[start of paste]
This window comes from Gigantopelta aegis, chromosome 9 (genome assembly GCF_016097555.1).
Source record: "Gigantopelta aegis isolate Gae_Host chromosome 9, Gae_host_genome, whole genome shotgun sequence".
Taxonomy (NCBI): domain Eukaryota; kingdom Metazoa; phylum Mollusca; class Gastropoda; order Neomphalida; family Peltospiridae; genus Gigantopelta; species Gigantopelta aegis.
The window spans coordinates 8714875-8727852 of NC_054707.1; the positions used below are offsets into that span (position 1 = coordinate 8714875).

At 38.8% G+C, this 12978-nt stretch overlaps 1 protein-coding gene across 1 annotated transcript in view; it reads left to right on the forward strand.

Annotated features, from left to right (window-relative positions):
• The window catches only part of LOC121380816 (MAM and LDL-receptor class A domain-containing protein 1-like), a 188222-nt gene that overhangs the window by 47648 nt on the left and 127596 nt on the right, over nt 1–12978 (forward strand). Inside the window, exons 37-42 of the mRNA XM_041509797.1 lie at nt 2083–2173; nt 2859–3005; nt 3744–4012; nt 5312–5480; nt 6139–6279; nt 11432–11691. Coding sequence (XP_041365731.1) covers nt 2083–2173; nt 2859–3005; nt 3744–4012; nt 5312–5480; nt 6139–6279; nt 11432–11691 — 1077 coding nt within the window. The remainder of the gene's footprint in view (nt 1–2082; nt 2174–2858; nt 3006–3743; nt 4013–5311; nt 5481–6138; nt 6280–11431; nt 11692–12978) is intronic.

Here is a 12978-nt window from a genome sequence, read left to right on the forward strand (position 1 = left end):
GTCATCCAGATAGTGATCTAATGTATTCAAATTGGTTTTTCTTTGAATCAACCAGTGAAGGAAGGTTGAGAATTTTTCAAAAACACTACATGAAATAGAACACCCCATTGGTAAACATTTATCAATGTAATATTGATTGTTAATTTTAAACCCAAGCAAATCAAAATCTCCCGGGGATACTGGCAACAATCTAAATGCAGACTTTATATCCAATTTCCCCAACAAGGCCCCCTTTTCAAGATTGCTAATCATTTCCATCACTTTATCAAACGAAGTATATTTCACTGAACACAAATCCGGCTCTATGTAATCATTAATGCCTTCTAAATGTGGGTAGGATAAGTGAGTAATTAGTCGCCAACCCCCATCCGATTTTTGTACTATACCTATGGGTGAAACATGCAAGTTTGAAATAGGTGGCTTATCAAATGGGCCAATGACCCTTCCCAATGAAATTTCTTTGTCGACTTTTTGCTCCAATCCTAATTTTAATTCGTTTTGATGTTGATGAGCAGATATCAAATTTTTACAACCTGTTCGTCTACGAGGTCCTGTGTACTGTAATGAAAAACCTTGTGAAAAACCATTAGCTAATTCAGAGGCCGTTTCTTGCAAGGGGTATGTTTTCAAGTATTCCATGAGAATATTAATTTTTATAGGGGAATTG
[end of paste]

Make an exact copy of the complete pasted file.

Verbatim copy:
This window comes from Gigantopelta aegis, chromosome 9 (genome assembly GCF_016097555.1).
Source record: "Gigantopelta aegis isolate Gae_Host chromosome 9, Gae_host_genome, whole genome shotgun sequence".
Taxonomy (NCBI): domain Eukaryota; kingdom Metazoa; phylum Mollusca; class Gastropoda; order Neomphalida; family Peltospiridae; genus Gigantopelta; species Gigantopelta aegis.
The window spans coordinates 8714875-8727852 of NC_054707.1; the positions used below are offsets into that span (position 1 = coordinate 8714875).

At 38.8% G+C, this 12978-nt stretch overlaps 1 protein-coding gene across 1 annotated transcript in view; it reads left to right on the forward strand.

Annotated features, from left to right (window-relative positions):
• The window catches only part of LOC121380816 (MAM and LDL-receptor class A domain-containing protein 1-like), a 188222-nt gene that overhangs the window by 47648 nt on the left and 127596 nt on the right, over nt 1–12978 (forward strand). Inside the window, exons 37-42 of the mRNA XM_041509797.1 lie at nt 2083–2173; nt 2859–3005; nt 3744–4012; nt 5312–5480; nt 6139–6279; nt 11432–11691. Coding sequence (XP_041365731.1) covers nt 2083–2173; nt 2859–3005; nt 3744–4012; nt 5312–5480; nt 6139–6279; nt 11432–11691 — 1077 coding nt within the window. The remainder of the gene's footprint in view (nt 1–2082; nt 2174–2858; nt 3006–3743; nt 4013–5311; nt 5481–6138; nt 6280–11431; nt 11692–12978) is intronic.

Here is a 12978-nt window from a genome sequence, read left to right on the forward strand (position 1 = left end):
GTCATCCAGATAGTGATCTAATGTATTCAAATTGGTTTTTCTTTGAATCAACCAGTGAAGGAAGGTTGAGAATTTTTCAAAAACACTACATGAAATAGAACACCCCATTGGTAAACATTTATCAATGTAATATTGATTGTTAATTTTAAACCCAAGCAAATCAAAATCTCCCGGGGATACTGGCAACAATCTAAATGCAGACTTTATATCCAATTTCCCCAACAAGGCCCCCTTTTCAAGATTGCTAATCATTTCCATCACTTTATCAAACGAAGTATATTTCACTGAACACAAATCCGGCTCTATGTAATCATTAATGCCTTCTAAATGTGGGTAGGATAAGTGAGTAATTAGTCGCCAACCCCCATCCGATTTTTGTACTATACCTATGGGTGAAACATGCAAGTTTGAAATAGGTGGCTTATCAAATGGGCCAATGACCCTTCCCAATGAAATTTCTTTGTCGACTTTTTGCTCCAATCCTAATTTTAATTCGTTTTGATGTTGATGAGCAGATATCAAATTTTTACAACCTGTTCGTCTACGAGGTCCTGTGTACTGTAATGAAAAACCTTGTGAAAAACCATTAGCTAATTCAGAGGCCGTTTCTTGCAAGGGGTATGTTTTCAAGTATTCCATGAGAATATTAATTTTTATAGGGGAATTG